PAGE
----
How to lengthen telomeres with meditation?

Telomeres shorten as we age and there are other lifestyle factors which can potentially increase the rate of telomere shortening including stress, obesity and smoking. Fortunately, there is compelling evidence to suggest mindfulness meditation can help lengthen them.

But what actually are telomeres and why should they be long?

Find out more in this vlog (if you would prefer to read about it, there is a video transcript below the video).

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How To Lengthen Telomeres With Meditation – Video Transcript

What’s that about then?

More and more research is being conducted on how meditation may have positive effects on the length of telomeres.

  • What is a telomere you might ask?
  • And why should they be long?

As explained by Elizabeth Blackburn, using shoe laces as a metaphor, shoe laces are our chromosomes, the structures inside our cells that carry our genetic information. Telomeres are the caps on the shoelaces that keep our genetic material from unravelling. When the shoelace tips wear down too far, the shoelaces become unusable, the same thing happens to our cells. Short telomeres are one of the primary reasons human cells grow old.

What happens when our telomeres get too short?

Basically we need to eat, drink, sleep, exercise and manage our stress, so that our shoelace tips won’t fray prematurely, which means, we can increase our life span, and the way we age.

And then we can pass these healthy telomeres that we have taken charge of, onto the next generation.  All good stuff.

And then there is the question of – is it nature or nurture?

In other words is it our genes or our environment?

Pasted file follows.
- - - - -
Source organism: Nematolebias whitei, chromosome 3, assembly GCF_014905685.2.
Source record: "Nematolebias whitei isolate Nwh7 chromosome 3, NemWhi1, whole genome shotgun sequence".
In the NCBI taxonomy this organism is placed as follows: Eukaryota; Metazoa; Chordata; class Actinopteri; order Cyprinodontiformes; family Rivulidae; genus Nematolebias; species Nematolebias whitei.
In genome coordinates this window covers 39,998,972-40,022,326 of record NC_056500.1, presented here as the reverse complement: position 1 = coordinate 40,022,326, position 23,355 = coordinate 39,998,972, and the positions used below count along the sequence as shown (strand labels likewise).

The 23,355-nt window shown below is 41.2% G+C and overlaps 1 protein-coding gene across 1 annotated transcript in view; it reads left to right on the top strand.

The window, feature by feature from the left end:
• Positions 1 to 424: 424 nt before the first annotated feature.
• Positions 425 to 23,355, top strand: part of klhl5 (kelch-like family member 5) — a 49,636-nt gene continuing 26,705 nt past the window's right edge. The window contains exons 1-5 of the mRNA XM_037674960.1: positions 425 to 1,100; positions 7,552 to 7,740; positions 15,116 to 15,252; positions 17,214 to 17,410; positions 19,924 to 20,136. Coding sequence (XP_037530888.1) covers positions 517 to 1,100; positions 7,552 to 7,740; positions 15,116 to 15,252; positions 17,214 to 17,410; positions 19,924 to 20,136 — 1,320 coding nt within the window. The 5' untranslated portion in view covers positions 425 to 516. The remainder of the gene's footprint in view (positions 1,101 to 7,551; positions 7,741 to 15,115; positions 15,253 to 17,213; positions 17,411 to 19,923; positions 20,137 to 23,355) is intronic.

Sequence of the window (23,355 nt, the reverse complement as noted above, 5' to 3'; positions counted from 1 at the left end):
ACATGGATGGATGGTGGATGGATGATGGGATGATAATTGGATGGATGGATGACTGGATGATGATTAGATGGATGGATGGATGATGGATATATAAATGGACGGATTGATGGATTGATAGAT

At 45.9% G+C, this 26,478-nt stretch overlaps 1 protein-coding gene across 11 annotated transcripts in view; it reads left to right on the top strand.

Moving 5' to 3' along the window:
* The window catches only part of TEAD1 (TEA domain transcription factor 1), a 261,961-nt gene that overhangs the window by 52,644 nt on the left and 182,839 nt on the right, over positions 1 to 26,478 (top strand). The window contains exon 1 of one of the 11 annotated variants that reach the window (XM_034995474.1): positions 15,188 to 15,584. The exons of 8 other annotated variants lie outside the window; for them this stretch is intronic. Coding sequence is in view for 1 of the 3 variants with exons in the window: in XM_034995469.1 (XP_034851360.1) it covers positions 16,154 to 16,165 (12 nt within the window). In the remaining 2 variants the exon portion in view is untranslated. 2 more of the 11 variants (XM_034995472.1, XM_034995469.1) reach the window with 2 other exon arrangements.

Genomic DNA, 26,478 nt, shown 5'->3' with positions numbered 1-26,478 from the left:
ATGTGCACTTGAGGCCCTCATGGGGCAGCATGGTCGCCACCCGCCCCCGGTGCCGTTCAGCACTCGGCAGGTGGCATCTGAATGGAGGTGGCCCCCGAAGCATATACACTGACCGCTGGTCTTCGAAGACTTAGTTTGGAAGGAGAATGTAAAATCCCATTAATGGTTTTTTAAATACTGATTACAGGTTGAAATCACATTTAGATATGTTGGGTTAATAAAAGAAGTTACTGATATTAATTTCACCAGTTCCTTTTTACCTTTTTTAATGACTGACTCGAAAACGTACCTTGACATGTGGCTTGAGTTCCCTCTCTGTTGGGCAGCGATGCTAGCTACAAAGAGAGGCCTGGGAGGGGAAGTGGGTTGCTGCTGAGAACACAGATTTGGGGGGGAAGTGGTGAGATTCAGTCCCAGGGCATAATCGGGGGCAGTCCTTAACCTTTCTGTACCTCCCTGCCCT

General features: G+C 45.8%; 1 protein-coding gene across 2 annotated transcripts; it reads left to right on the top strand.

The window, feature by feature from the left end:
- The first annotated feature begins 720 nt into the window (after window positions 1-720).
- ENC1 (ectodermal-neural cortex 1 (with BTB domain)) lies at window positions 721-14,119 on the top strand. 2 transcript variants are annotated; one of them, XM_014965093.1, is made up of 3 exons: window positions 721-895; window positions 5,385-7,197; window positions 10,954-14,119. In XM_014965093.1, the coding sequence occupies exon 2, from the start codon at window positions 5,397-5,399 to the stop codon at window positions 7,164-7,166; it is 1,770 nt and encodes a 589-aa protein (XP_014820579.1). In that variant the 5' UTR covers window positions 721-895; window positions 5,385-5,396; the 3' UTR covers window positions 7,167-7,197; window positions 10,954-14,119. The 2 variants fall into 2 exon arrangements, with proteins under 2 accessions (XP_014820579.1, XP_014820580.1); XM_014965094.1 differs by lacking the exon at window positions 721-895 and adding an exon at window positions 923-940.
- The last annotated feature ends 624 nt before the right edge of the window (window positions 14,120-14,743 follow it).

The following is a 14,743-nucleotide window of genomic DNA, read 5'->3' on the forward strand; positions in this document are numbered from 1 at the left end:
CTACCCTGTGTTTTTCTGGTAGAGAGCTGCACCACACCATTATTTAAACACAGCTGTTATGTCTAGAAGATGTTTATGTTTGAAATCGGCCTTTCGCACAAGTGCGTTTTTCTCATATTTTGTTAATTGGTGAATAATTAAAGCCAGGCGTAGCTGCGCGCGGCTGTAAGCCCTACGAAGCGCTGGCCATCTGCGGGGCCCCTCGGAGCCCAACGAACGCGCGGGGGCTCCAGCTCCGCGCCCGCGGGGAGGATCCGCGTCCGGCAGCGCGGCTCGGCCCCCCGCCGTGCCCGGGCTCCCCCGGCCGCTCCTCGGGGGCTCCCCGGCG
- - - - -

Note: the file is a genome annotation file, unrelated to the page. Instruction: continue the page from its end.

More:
Both are critical.

We all have genetic dispositions, but it very much depends on how we express our genes, which is shaped by the quality of our health choices.  There are lifestyle factors that can turn genes on or shut them down.

A quote from researcher George Bray who said that ‘genes load the gun, and the environment pulls the trigger’.

So, if there is one practice that I’d recommend to anyone who wants to help themselves, and their overall quality of life, the answer is simple.

Meditate.

Meditate - Quote

It is not the first time I have mentioned it, and it won’t be the last. It’s an age old practice proven to be extremely beneficial to our mental and physical health. The ancients used it regularly to achieve a better sense of balance and control in their lives — and to heal disease.

And coming back to how to lengthen telomeres with meditation, it has been shown that it reduces stress and increases telomerase, the enzyme that replenishes telomeres.

There are many different types of meditation, I have tried quite a few, and enjoy all of them. Each way of meditating has it’s own nuance, and is essentially about creating, and then maintaining an alert, but calm state of consciousness — where the mind is aware while the body is relaxed.

The key is regular practice, ideally at the same time every day, so that it becomes a routine, that becomes part of who you are. Once you get to that point, the body is better able to kick start its natural ability to heal.

Since a large part of meditation is about being aware of our thoughts, and how the mind can be highjacked by our thoughts, it’s no surprise that many of the outcomes directly affect our mental state, in a positive way.

It enhances our brain function, and as a result, leads to:

  • better focus
  • memory
  • cognitive skills
  • creativity and intuition
  • a calmer, sharper mind that does a better job of processing information, making decisions, solving problems, and ignoring distractions